I'm pretty sure it was a cucumber, a crunchy Çengelköy cucumber, that hooked me on Istanbul. That cuke—allied with a briny slab of feta-like beyaz peynir cheese, crinkly olives, and simit, a dense sesame-crusted bread ring—was my breakfast on a windswept deck of a commuter ferry crossing the Bosporus to Istanbul's Asian shore almost three decades ago. I dipped the simit into a tulip-shaped glass of tea as seagulls wheeled overhead, clouds swelled above the sixth-century Hagia Sofia, and the muezzins' calls to prayer echoed across the water. I still remember that giddy feeling of pleasure: sailing and savoring Byzantium as I alternated sips of tannic black tea with crunches of cuke.
Today, I find myself even more besotted with cucumbers and simit, with dollhouse baklava shops and vendors hawking milky almonds—so besotted, in fact, that I now own a pied-à-terre in Istanbul. The foodscape of this city, simultaneously exotic and comforting, invades my daydreams while I'm away. The oily perfume of mackerel, grilled and stuffed into sandwiches by the docks, the theatrically lit displays of pomegranate wedges in winter, the artichoke sellers trimming fuzzy globes on the sidewalk come spring. I pine for the hedonism of Istanbul's sceney restaurants with their glittering Bosporus vistas, and the hominess of esnaf lokantas (tradesmen's taverns), where beneath a portrait of Atatürk one inhales dime-sized dumplings called manti. Even more, I miss the funk of Anatolian sheep's butter on baklava, and the subtle mastic scent of Ottoman puddings with their burnt-caramel tops.
When I'm there, I prowl the 13-million-plus megalopolis that straddles two continents in a sort of ravenous daze, hunting down itinerant food vendors and dives whose ustas (masters) apprentice for years to perfect a single specialty—a legacy of the Ottoman guild system. A bowl of creamy beans stewed in tomato sauce transports at Ali Baba Kurufasulyeci, a beanery in the shadow of the cascading domes of the Süleymaniye mosque. Questing for Istanbul's flakiest börek, a multilayered savory pastry cradling spinach or meat, I cross to the Asian shore and carry my snack to a rickety teahouse table overlooking the Bosporus. And then the eternal kebab quandry: Do I want cağ kebab, a horizontal doner, at Şehzade in a busy outdoor arcade by Sirkeci station? Or the büryan kebab (pit-roasted lamb) from a Kurdish market street under a Roman aqueduct? I'll promenade along the Sea of Marmara with a scoop of mulberry or sour cherry ice cream from Ali Usta, an old parlor in the gracious enclave of Moda. Inevitably in Istanbul, surrounded by three bodies of water and their shifting light, amid timeless vistas and memories of three empires, I find it hard to shake the feeling of living inside a mirage.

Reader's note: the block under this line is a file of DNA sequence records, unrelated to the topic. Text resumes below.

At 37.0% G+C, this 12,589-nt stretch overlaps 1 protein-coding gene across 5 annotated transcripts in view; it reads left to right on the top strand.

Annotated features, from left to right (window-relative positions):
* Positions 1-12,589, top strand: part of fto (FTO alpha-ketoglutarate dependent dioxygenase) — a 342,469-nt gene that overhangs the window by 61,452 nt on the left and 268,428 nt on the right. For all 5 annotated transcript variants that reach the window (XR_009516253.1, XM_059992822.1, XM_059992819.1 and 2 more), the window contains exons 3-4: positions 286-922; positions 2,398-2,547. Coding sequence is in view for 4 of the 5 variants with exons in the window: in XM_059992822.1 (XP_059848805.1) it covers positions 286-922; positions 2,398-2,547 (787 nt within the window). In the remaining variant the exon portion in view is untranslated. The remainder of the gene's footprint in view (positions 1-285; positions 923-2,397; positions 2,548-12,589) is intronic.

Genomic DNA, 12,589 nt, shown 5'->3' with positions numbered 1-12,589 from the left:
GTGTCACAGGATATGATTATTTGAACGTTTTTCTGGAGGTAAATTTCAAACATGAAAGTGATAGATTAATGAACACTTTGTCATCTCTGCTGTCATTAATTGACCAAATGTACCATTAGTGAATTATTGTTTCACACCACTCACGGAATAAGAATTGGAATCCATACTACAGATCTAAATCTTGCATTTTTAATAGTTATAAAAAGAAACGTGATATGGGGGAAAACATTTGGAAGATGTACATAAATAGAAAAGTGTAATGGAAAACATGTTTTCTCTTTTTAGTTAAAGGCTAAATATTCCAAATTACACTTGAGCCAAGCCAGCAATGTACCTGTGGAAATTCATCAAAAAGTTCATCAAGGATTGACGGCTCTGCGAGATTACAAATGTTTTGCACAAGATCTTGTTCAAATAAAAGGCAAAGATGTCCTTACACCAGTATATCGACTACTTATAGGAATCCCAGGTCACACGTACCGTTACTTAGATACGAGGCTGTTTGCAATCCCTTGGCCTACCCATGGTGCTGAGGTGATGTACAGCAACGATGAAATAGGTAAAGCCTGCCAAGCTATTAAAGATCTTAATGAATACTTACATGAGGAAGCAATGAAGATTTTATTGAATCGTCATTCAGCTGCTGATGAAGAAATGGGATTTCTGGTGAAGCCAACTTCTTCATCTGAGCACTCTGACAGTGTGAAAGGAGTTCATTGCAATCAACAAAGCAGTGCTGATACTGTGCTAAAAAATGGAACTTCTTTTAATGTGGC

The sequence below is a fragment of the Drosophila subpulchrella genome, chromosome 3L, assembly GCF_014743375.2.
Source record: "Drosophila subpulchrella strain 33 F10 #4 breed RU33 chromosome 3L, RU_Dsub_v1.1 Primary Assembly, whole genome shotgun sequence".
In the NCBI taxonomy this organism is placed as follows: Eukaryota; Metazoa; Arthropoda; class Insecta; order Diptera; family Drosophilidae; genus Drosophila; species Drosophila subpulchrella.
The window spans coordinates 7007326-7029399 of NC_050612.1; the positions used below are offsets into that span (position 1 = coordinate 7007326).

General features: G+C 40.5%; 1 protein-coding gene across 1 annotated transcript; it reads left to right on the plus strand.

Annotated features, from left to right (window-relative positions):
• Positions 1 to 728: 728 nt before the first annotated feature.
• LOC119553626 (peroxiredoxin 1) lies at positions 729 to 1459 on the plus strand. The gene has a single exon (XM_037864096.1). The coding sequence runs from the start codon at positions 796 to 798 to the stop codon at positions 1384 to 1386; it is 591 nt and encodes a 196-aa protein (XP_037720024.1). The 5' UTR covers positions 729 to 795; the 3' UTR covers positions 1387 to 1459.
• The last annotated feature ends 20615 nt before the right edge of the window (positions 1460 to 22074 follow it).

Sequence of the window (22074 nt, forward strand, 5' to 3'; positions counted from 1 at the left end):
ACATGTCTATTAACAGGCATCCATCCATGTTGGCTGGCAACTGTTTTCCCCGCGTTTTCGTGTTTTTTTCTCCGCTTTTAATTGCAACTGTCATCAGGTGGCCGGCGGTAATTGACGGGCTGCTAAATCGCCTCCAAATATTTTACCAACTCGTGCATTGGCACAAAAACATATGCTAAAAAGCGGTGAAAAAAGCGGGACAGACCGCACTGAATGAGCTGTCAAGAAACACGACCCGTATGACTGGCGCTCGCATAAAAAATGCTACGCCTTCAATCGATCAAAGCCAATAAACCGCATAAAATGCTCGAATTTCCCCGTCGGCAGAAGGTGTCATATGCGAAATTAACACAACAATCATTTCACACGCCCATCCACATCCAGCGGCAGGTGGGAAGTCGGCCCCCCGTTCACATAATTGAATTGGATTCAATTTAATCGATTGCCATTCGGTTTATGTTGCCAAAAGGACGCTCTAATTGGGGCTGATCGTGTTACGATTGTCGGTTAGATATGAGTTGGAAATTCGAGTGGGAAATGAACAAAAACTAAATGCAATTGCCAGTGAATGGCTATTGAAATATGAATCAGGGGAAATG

Islamic and secular, provincial and cosmopolitan, gritty and glamorous, Istanbul also keeps one's senses on edge with its constant juxtapositions. You descend from the lofty chic of Mikla restaurant, with its rooftop panoramas and ingredients sourced by an anthropologist, into a nearby basement dive serving grilled lamb liver to taxi drivers. Or stop for a cheap disk of lahmacun (charred flatbread smeared with meat) at an old-school joint called Tatbak before lunching up the block at Kantin, favored haunt of the Hermès bag set. I love to preen among the ornamental crowds at Yeni Lokanta, where traditional meze are updated with "burnt" yogurt and walnut-studded sujuk sausage. Or to savor the flower-strewn plates of Slow Food-sanctioned foodstuff at the new restaurant Neolokal—distracted by the imperial mosques lined up across the Golden Horn waterway.
But in the end, I always return to the reassuring monotony of Istanbul's strictly codified traditional food rituals. It's a comfort to know that meyhane (drinking dens) will mosaic their crowded tables with identical meze, that a kebapçi (kebab house) menu will lead from stinky goat's milk Tulum cheese to a parade of skewers to a syrup-drenched künefe. On such certainties does Istanbul's edible life rest. Or used to, at least. These days, as developers demolish atmospheric old markets and gentrify century-old stalwarts, every bite here tastes bittersweet, tinged with huzun, a Turkish word meaning melancholy longing. And this existential shadow, this creeping sense of loss, makes the city that much more precious to me.
Anya von Bremzen is the author of Mastering the Art of Soviet Cooking (Crown, 2013).